Matthew John Ryan

  • 54Age
PositionProp
Date Of Birth12 January 1967
Height178cm
Weight112kg
Place Of BirthSydney
SchoolSt Joseph's College, Hunters Hill & Waverley College
Other ClubsWest Harbour, Kenmore (Brisbane)
ProvinceQLD

Biography

Very few players in the history of Australian rugby have come closer to winning a debut Test cap than Matt ‘Bubba’ Ryan. He is the only Wallaby to go away on three senior tours yet remain uncapped. On seven separate occasions over a three-year period, Ryan was selected as a reserve in the then 21-man match day squad only to be either left unused on the bench, ruled out pre-game through injury or, as was the case in the third Test of the 1990 home series against France, had to withdraw due to a nasty case of “scrum pox”. If Ryan had played in the professional era it is almost certain that he would have been capped in all seven internationals.  
 
A powerfully built, intimidating and technically proficient front row forward on both sides of the scrum, Ryan played his first rugby at McAuley Catholic Primary School in Sydney’s Rose Bay. He then moved onto Waverley College but left halfway through Year 9 to attend the famed St. Joseph’s College, Hunters Hill. Ryan went on to play two years in the College’s 1st XV (1984-85) and from there won selection in the GPS 1st XV (1984-85), New South Wales Schools (1985) and the Australian Schools (1985) with fellow future Wallabies Ricky Stuart, Scott Gourley, David Wilson, Richard Tombs, Michael Foley and David Dix. 
 
Ryan played his first senior football in 1987 with Eastwood’s 3rd XV and was set to be graded in firsts before Steve Lidbury broke his jaw in the final trial against Warringah. A year later Ryan switched to West Harbour under 1982 Wallaby tourist John Griffiths. He made his first-grade debut for the Pirates in a tough forward pack which included Vili Ala’alatoa (father of Alan, Wallaby #896), Fetaiki Langi and Danny Naylor. In 1988 Ryan won selection for the Phil Kearns-captained Australian U21s and was a member of the team -- alongside Andrew Blades, John Ross, Gourley, Michael Cheika, Andrew Cairns, Paul Kahl, Tombs and Darren Junee -- that defeated New Zealand U21s 24-19 at Ballymore. 
 
In 1989 Ryan faced a difficult decision. At the time New South Wales was somewhat blessed with several high-quality prop forwards -- Mark Hartill, Peter Kay, Ewen McKenzie and Mick Murray -- and as such the competition for a state jersey was quite intense. Ryan moved north to Brisbane and joined Brothers. The timing could not have been better given Cameron Lillicrap damaged his cruciate ligament in the 1st Test against the British Lions and Rob Lawton had accepted an invitation to play in South Africa. In the very first representative game of 1990, Ryan debuted for his new state in the 21-12 win over Fiji at Suva. 
 
Ryan went on to play strongly in both of Queensland’s victories in the interstate matches and was rewarded with selection in the Wallaby match day squad for the first Test against France. Ryan was named in the squad for all three Tests of that series as well as the one-off fixture against the U.S.A. but was forced off the bench for the final two French Tests and the U.S.A. match after contracting a facial viral infection. To top off an already successful season, Ryan then won a spot on the Wallaby tour to New Zealand where he made his international debut in the opening match - the uncapped 21-10 victory over Waikato. Unfortunately, Ryan did not force his way into the Test team although he was named as a reserve for each of the three Bledisloe Cup matches. Ryan rounded out the year, one in which he was described as ‘the form Australian prop’, with selection for the Emerging Wallabies tour to the U.K. and Europe.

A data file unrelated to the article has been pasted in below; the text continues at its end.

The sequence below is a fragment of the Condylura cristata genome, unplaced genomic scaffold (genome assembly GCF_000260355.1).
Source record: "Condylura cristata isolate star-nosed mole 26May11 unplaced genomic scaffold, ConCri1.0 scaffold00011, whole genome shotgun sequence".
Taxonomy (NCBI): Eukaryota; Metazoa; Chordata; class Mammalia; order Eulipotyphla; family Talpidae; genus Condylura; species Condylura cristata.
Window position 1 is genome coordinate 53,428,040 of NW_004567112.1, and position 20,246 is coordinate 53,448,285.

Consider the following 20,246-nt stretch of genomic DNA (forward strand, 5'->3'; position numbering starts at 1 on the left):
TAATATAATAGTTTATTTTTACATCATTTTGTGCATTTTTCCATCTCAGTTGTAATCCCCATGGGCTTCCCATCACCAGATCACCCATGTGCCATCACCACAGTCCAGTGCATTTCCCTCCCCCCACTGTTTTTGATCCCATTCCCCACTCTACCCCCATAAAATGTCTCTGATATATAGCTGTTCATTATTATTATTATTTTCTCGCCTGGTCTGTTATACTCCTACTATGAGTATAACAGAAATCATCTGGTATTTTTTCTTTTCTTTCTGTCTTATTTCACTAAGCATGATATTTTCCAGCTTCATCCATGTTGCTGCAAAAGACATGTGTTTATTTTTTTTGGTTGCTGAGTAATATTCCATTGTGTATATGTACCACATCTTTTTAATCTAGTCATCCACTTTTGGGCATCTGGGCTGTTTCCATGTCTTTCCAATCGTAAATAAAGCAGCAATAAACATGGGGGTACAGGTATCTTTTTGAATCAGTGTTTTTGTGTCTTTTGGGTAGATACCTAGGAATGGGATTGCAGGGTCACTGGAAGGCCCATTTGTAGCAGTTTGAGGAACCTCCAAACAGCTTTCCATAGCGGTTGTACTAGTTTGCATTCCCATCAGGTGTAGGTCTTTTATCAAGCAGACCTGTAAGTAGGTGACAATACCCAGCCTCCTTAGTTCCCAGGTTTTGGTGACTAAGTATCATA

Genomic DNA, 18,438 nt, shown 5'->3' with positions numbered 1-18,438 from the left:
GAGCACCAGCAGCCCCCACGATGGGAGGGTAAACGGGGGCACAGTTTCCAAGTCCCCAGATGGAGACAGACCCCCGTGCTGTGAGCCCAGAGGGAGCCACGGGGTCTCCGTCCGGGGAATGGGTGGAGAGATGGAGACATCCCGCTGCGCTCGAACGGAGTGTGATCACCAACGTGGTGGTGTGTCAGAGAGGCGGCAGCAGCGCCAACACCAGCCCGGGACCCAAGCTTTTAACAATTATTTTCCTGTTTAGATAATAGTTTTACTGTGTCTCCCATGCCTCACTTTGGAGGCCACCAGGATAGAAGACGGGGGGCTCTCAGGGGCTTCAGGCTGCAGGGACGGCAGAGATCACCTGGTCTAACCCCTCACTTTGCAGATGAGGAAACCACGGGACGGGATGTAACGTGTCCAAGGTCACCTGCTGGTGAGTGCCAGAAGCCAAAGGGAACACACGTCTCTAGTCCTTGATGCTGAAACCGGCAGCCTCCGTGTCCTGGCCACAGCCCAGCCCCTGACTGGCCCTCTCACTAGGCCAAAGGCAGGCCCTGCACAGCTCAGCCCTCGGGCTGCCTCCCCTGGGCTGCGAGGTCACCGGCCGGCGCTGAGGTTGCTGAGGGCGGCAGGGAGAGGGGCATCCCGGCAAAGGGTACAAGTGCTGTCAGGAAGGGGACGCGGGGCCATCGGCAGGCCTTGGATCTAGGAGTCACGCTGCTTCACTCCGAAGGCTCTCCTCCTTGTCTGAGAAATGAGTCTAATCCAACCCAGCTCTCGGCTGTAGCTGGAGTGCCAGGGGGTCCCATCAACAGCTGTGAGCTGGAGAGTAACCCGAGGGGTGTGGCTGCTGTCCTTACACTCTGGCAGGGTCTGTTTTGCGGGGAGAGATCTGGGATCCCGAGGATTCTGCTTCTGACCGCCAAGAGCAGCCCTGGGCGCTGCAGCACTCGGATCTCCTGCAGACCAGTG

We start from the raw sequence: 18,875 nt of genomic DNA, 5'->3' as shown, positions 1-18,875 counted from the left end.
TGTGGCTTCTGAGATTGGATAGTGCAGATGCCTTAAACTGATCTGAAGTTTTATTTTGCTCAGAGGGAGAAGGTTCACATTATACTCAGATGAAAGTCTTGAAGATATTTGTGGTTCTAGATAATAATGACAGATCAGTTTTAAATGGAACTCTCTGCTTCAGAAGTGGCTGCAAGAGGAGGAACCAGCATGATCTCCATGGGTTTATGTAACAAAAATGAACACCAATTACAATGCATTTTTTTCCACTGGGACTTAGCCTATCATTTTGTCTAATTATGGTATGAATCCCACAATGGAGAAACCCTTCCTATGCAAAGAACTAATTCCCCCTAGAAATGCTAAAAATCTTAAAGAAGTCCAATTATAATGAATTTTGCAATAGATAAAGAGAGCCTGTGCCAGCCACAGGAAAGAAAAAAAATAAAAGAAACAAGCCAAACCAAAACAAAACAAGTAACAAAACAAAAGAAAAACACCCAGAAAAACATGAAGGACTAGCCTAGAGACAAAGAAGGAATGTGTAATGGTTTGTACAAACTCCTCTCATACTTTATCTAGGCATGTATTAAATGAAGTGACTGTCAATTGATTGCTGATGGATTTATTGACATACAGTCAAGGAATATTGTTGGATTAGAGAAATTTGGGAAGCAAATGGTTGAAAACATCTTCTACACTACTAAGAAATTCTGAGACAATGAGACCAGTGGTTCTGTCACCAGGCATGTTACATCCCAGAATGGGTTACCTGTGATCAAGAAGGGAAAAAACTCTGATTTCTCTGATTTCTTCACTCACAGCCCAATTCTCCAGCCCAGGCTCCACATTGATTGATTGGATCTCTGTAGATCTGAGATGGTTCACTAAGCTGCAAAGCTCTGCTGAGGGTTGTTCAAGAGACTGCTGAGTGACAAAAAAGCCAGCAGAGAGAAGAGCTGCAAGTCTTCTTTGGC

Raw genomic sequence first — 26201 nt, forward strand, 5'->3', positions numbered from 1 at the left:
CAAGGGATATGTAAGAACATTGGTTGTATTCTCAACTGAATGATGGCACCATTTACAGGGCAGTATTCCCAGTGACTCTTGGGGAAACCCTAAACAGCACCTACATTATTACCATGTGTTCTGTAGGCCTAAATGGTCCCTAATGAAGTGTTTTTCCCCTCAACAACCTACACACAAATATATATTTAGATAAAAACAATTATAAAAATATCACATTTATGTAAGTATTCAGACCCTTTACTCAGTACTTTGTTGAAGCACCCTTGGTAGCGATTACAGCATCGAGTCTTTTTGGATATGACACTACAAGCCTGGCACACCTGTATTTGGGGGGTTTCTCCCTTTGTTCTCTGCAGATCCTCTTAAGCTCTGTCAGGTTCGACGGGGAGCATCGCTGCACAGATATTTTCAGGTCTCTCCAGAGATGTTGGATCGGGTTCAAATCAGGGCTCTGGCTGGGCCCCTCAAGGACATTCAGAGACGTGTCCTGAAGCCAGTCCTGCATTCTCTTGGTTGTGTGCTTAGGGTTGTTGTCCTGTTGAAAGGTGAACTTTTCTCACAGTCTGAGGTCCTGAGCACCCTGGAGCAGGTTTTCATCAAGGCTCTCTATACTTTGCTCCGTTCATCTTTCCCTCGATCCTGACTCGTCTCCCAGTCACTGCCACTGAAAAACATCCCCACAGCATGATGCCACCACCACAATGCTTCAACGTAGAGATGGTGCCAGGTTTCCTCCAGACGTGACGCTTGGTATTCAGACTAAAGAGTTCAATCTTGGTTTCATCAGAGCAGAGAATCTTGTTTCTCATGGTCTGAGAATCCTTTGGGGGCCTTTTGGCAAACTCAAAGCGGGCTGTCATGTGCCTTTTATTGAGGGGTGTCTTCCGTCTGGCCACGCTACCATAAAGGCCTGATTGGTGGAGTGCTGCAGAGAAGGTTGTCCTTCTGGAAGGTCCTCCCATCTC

Ryan suffered a blow in 1991 when an inflamed disc in his back effectively ruled him out of contention for Australia’s victorious Rugby World Cup squad. Although still troubled by the injury, Ryan returned the following season and with Dan Crowley out of action due to a calf injury he earned a spot on the Wallabies’ short tour to South Africa. Crowley made his way back for the end-of-season trip to Wales and Ireland however Tony Daly then suffered a protruded disc in his lower back during the Wallabies' 38-11 win over Leinster. As a result, Ryan was called into the squad as Daly’s replacement and went on to be picked in the match day squad for both internationals. 
 
In 1993 Crowley assumed the reserve front row spot throughout the Test season and early the following year Ryan suffered a serious neck injury when he came on as a replacement against Cordoba during Queensland’s pre-season tour of Argentina. The injury ruled Ryan out for the season however he did recover to play a role in the 1995 Super 10 final as the Reds beat Transvaal 30-16. Switched to tighthead Ryan performed well in the inaugural Super 12 rugby season before he played the last of his 45 representative matches for Queensland, the 24-34 loss to France at Ballymore in 1997. 
 
In his post-playing career Ryan coached Penrith in the Sydney Shute Shield competition. He was also a technical adviser for both the Fijian (2007 RWC) and Singaporean national teams. 
 

Highlights


1985
Represented Australian Schools
 
1988
Represented Australia U21s
 
1990
Ryan played six uncapped matches on the Wallabies’ tour to New Zealand – vs. Waikato (W 21-10), vs. West Coast-Buller (W 62-0), vs. Hanan Shield XV (W 34-0), vs. North Auckland (W 28-14), vs. North Harbour (W 23-12), and vs. Bay of Plenty (L 4-12)
 
1992 
Ryan started two matches on the Wallabies’ tour to South Africa - vs. Western Transvaal (W 46-13) and Eastern Province (W 34-8); and another five games on the tour of Ireland and Wales - Connacht (W 14-6), Swansea (L 6-21), Neath (W 16-8), Monmouthshire (W 19-9) and Welsh Students (W 37-6).

 
Matthew John Ryan